Program Coordinator: Laura Dev
Office: 251 Gardner Hall
About the Social and Environmental Justice Program
UW-Platteville students can earn either a Minor or Certificate in Social and Environmental Justice.
The Social and Environmental Justice Program is grounded in the conviction that in a world plagued by conflict, war, and manifold forms of degradation, both human and environmental, “true peace,” as Dr. Martin Luther King Jr. put it, “is not merely the absence of tension—it is the presence of justice.”
Justice, however, is not present where there is a disregard or contempt for human rights. For that reason, the Social and Environmental Justice Program fully endorses the “Universal Declaration of Human Rights” proclaimed by the General Assembly of the United Nations in 1948. In addition, because of the indivisible link between humans and the environment, the program is committed not only to respecting and promoting basic human rights, but also to affirming and actualizing environmental imperatives.
The Social and Environmental Justice Program aims at developing students who are aware of our world’s major challenges—poverty, hunger, disease, illiteracy, war, slavery, and all forms of human and environmental degradation—and who are committed to addressing these threats to the common good in the most constructive ways possible.
Who Should Study Social and Environmental Justice?
Open to students from any major or concentration, the Social and Environmental Justice Minor is designed specifically for students who take seriously the idea that an educated person is one who embodies a sensitivity to the social, ecological, and moral challenges of our time, and who, through structured study and practical applied work, act to make a constructive difference in our world.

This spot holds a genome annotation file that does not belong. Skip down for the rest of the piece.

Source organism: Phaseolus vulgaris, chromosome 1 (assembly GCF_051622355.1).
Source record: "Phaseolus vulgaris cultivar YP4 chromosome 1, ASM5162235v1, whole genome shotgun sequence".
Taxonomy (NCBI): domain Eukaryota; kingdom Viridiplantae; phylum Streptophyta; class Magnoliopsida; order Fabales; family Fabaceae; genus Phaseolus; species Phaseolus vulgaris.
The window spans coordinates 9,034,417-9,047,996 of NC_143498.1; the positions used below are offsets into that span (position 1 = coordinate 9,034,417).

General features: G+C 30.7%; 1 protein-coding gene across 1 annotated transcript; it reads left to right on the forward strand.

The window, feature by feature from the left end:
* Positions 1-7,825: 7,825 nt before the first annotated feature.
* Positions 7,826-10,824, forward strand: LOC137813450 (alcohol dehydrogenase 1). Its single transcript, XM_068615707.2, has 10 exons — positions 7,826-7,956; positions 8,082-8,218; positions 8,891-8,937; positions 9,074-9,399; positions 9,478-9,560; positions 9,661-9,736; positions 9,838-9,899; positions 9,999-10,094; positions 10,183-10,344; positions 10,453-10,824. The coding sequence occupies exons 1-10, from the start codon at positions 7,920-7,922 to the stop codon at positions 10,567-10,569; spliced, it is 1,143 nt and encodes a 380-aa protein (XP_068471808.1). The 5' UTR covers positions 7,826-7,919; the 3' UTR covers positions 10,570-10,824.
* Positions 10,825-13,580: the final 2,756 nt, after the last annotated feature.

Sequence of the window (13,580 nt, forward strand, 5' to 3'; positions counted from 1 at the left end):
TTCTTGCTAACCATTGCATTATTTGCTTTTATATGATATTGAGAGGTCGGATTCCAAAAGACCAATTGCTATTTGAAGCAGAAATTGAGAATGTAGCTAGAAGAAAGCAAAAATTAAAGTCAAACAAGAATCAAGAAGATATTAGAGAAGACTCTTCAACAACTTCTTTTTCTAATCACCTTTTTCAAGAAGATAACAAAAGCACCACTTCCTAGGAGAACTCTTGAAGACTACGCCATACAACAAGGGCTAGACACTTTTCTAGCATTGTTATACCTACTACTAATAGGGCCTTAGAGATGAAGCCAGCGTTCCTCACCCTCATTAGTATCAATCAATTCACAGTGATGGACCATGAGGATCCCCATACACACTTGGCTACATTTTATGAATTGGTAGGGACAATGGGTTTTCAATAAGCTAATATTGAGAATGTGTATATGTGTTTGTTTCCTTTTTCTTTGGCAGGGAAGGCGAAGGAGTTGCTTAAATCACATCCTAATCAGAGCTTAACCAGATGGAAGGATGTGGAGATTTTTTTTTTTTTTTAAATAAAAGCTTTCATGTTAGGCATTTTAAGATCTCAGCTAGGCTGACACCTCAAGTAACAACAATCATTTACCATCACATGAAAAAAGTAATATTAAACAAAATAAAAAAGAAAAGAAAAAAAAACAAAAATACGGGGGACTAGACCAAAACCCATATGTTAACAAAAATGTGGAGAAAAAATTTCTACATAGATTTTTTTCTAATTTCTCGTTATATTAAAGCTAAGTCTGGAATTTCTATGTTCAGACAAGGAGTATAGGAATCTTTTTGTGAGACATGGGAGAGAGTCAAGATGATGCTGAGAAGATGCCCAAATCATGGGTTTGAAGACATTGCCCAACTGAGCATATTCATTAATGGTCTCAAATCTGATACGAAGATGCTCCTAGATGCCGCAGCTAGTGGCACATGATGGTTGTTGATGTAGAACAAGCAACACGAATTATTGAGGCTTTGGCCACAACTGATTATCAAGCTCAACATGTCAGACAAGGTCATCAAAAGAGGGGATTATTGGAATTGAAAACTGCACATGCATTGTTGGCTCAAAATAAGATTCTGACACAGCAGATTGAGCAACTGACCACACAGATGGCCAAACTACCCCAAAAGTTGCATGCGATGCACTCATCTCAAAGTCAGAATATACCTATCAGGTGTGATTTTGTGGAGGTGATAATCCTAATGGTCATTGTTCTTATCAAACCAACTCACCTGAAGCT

What to Expect
Using courses from across a diversity of disciplines, the program focuses on developing the idea and practice of social and environmental justice. Classroom study is followed by an off-campus cooperative experience with an organization or partner involved in on-the-ground social and environmental justice development and/or relief in a location either within the United States or another country.
Field experiences include, but are not limited to, projects in agriculture, community development, education, engineering, health care, job training, reforestation, habitat restoration, and small business development. The field experience involves supervised study and service related to specific development or relief projects and enables students to learn not only about the communities in which they are immersed, but also about the kinds of development that are appropriate within particular cultural contexts.